The same applies for looking at date of writing across the corpus, with approximately 100 dates to consider.

This can be visualised on a continuous scale, e.g. the lighter the dot, the earlier the play; the darker the dot, the later the play. While this has a nice ‘heat map’ effect, it is difficult to interpret:

date continuous scale copy

If we narrow this down to three groups of dates – early (red), central (yellow), and late (maroon) – it becomes a little easier to read. As with the Seneca example, the fewer factors there are to consider, the clearer the visualisations become:

early central late split copy

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‘the size of it all carries us along’ – a new kind of literary history?



references and links for a presentation by Jonathan Hope

pdf of slides Hope Helsinki 2014


‘the size of it all carries us along’

This Heat, ‘A New Kind of Water’, from Deceit (1981, Rough Trade)


part 1

Early Modern Print: Text Mining Early Printed English

(Anupam Basu et al.: Humanities Digital Workshop, Washington University, St Louis)



William Garrard, The Art of War 1591

Robert Barret, Theorike and Practike of Moderne Warres 1598


part 2

Visualising English Print: 1450-1800

(Mike Gleicher Wisconsin-Madison U, Michael Witmore Folger Shakespeare Library, Jonathan Hope Strathclyde U)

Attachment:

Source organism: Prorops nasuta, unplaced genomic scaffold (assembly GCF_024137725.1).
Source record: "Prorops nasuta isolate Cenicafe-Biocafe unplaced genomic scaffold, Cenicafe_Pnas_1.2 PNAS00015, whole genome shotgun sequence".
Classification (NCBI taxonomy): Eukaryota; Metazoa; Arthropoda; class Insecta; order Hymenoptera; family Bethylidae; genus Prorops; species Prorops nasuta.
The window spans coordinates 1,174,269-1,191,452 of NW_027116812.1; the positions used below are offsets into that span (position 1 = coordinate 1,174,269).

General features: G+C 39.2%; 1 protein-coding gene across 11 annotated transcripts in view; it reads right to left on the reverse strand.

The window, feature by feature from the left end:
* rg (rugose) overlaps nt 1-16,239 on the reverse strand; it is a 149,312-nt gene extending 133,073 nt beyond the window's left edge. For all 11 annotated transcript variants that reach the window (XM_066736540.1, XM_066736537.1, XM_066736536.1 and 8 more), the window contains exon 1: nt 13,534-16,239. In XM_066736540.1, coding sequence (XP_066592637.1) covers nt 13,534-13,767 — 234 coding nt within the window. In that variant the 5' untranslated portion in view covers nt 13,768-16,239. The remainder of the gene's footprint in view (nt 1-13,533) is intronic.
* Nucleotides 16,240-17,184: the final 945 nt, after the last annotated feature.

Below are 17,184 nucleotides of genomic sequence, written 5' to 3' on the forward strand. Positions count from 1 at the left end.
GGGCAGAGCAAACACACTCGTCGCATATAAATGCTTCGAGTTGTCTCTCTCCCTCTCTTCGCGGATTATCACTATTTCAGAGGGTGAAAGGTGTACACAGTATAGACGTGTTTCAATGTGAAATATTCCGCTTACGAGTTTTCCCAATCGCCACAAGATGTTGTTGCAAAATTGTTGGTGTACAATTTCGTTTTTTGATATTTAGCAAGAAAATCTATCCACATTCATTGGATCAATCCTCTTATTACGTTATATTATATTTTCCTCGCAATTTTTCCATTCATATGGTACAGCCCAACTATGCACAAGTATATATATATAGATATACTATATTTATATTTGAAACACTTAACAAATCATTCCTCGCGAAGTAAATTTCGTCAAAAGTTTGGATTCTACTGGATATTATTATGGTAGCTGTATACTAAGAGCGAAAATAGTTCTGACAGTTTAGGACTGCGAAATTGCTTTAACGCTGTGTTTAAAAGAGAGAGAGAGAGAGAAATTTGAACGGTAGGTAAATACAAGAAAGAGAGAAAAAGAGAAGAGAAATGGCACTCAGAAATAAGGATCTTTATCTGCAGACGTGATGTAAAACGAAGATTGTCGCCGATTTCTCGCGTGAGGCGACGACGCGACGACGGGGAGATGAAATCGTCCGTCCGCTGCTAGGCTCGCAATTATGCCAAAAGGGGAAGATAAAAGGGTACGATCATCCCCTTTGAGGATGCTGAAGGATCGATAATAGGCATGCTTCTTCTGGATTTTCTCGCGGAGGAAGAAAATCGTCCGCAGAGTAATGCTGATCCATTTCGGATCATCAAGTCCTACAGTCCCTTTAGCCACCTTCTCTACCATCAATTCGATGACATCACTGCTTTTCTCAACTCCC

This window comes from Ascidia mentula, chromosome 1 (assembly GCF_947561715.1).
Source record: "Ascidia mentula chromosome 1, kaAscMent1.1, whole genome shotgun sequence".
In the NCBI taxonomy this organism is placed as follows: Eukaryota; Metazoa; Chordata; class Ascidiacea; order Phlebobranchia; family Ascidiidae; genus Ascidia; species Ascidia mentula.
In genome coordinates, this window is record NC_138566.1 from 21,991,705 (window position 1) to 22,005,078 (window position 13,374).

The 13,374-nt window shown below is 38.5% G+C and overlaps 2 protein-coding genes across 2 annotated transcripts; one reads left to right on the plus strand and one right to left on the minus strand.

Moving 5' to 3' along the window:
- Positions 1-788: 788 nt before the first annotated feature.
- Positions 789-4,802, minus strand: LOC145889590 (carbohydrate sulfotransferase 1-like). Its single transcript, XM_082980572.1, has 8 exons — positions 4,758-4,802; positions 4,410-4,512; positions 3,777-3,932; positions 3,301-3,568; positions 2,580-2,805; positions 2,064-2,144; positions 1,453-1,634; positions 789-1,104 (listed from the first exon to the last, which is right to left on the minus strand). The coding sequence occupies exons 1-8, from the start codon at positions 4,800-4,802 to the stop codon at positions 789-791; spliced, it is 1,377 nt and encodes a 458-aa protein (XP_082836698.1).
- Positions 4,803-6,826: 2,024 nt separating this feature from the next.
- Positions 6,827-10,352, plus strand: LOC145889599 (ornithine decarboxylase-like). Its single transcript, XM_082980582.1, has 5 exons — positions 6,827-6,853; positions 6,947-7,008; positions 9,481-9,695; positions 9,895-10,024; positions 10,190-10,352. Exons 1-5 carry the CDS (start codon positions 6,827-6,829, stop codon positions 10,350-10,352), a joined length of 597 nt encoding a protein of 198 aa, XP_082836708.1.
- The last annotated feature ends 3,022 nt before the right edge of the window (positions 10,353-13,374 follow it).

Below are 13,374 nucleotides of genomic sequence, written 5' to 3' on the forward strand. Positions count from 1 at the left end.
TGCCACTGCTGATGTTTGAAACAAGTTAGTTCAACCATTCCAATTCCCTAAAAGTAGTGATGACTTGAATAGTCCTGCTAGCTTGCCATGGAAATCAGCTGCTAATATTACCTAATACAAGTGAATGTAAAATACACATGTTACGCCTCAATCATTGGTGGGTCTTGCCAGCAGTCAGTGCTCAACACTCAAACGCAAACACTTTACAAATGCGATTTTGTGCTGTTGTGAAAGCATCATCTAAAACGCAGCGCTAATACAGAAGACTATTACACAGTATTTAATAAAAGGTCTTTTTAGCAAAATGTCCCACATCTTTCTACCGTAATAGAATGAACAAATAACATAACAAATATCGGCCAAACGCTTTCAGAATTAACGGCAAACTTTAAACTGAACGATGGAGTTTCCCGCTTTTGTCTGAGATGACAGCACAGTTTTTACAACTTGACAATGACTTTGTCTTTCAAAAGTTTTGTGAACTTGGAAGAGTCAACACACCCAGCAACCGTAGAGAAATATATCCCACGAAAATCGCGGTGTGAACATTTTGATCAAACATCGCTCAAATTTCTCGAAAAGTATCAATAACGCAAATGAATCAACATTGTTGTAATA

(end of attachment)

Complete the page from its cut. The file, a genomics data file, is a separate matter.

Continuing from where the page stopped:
forthcoming papers on the material presented in this section of the talk:

Anupam Basu, Jonathan Hope, and Michael Witmore, ‘Networks and Communities in the Early Modern Theatre’, in Roger Sell and Anthony Johnson (eds), Community-making in Early Stuart Theatres: Stage and Audience (Ashgate)

Michael Witmore, Jonathan Hope, and Michael Gleicher, ‘Digital Approaches to the Language of Shakespearean Tragedy’, in Michael Neill and David Schalkwyk (eds), The Oxford Handbook of Shakespearean Tragedy (Blackwell)



Ted Underwood, 2013, Why Literary Periods Mattered: Historical Contrast and the Prestige of English Studies(Stanford UP)


Goldstone, Andrew, and Ted Underwood, 2014, ‘The Quiet Transformations of Literary Studies: What Thirteen Thousand Scholars Could Tell Us’, New Literary History


Ted Underwood, 2014, ‘Theorizing Research Practices We Forgot to Theorize Twenty Years Ago’, Representations <>.


Alan B. Farmer (forthcoming), ‘Playbooks and the Question of Ephemerality’


Lucy Munro, 2013, Archaic Style in English Literature (CUP)

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The Novel and Moral Philosophy 3: What Does Lennox Do with Moral Philosophy Words?

The previous two posts explored how an eighteenth century novel uses words from an associated topic to fulfill, and perhaps shape, the expectations of an audience looking to immerse themselves in a life as it is lived. In this post I want to think a little more about the idea that the red words identified by Serendip’s topic model do something exclusively “novel-like” and that the blue words are exclusively “philosophical.” Both sets of words seem, rather, to aim at a common target, since each contributes something distinctive to the common project of rendering a moral perspective on lived experience. I want to caution against thinking of these topics as “signatures” of different genres; they may instead index narrative strategies that criss-cross different types of writing.

Take, for example, the passage from Lennox’s Euphemia that appears toward the bottom of the screen shot below: